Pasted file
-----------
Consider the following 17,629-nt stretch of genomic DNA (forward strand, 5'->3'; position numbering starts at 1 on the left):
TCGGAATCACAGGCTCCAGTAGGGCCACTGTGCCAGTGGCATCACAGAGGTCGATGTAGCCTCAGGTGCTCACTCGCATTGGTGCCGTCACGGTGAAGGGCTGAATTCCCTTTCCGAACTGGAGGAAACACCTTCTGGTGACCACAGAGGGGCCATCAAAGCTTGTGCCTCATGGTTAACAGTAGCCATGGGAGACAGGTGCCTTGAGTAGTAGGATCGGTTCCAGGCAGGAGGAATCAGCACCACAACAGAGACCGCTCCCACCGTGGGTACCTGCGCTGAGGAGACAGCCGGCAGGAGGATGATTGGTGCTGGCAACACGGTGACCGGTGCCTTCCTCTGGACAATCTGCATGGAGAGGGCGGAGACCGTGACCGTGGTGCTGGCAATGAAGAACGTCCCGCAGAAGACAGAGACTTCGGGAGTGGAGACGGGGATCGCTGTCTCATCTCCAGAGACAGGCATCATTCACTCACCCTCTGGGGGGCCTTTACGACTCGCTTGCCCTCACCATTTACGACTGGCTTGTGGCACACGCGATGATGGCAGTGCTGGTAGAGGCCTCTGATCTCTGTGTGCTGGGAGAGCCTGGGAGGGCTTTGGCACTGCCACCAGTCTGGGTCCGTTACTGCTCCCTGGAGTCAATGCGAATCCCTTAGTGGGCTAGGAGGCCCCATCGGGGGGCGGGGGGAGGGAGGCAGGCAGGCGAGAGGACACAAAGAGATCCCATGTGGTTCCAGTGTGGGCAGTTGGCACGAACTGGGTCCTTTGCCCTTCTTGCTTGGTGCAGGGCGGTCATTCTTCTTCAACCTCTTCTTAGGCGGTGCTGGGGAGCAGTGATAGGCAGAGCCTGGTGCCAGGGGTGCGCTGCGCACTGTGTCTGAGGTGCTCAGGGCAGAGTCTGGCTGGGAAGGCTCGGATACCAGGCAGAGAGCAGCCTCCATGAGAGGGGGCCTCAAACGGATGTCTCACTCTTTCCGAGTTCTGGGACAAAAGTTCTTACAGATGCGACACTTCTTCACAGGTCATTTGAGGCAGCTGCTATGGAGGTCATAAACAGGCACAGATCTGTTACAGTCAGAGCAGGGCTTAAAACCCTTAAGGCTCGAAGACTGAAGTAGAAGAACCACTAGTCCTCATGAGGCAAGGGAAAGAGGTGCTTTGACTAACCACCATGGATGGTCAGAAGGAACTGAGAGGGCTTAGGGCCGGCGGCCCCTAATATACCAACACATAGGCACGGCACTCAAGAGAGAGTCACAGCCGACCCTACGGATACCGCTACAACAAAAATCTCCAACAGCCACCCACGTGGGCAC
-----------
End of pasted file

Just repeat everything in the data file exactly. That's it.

Consider the following 17,629-nt stretch of genomic DNA (forward strand, 5'->3'; position numbering starts at 1 on the left):
TCGGAATCACAGGCTCCAGTAGGGCCACTGTGCCAGTGGCATCACAGAGGTCGATGTAGCCTCAGGTGCTCACTCGCATTGGTGCCGTCACGGTGAAGGGCTGAATTCCCTTTCCGAACTGGAGGAAACACCTTCTGGTGACCACAGAGGGGCCATCAAAGCTTGTGCCTCATGGTTAACAGTAGCCATGGGAGACAGGTGCCTTGAGTAGTAGGATCGGTTCCAGGCAGGAGGAATCAGCACCACAACAGAGACCGCTCCCACCGTGGGTACCTGCGCTGAGGAGACAGCCGGCAGGAGGATGATTGGTGCTGGCAACACGGTGACCGGTGCCTTCCTCTGGACAATCTGCATGGAGAGGGCGGAGACCGTGACCGTGGTGCTGGCAATGAAGAACGTCCCGCAGAAGACAGAGACTTCGGGAGTGGAGACGGGGATCGCTGTCTCATCTCCAGAGACAGGCATCATTCACTCACCCTCTGGGGGGCCTTTACGACTCGCTTGCCCTCACCATTTACGACTGGCTTGTGGCACACGCGATGATGGCAGTGCTGGTAGAGGCCTCTGATCTCTGTGTGCTGGGAGAGCCTGGGAGGGCTTTGGCACTGCCACCAGTCTGGGTCCGTTACTGCTCCCTGGAGTCAATGCGAATCCCTTAGTGGGCTAGGAGGCCCCATCGGGGGGCGGGGGGAGGGAGGCAGGCAGGCGAGAGGACACAAAGAGATCCCATGTGGTTCCAGTGTGGGCAGTTGGCACGAACTGGGTCCTTTGCCCTTCTTGCTTGGTGCAGGGCGGTCATTCTTCTTCAACCTCTTCTTAGGCGGTGCTGGGGAGCAGTGATAGGCAGAGCCTGGTGCCAGGGGTGCGCTGCGCACTGTGTCTGAGGTGCTCAGGGCAGAGTCTGGCTGGGAAGGCTCGGATACCAGGCAGAGAGCAGCCTCCATGAGAGGGGGCCTCAAACGGATGTCTCACTCTTTCCGAGTTCTGGGACAAAAGTTCTTACAGATGCGACACTTCTTCACAGGTCATTTGAGGCAGCTGCTATGGAGGTCATAAACAGGCACAGATCTGTTACAGTCAGAGCAGGGCTTAAAACCCTTAAGGCTCGAAGACTGAAGTAGAAGAACCACTAGTCCTCATGAGGCAAGGGAAAGAGGTGCTTTGACTAACCACCATGGATGGTCAGAAGGAACTGAGAGGGCTTAGGGCCGGCGGCCCCTAATATACCAACACATAGGCACGGCACTCAAGAGAGAGTCACAGCCGACCCTACGGATACCGCTACAACAAAAATCTCCAACAGCCACCCACGTGGGCAC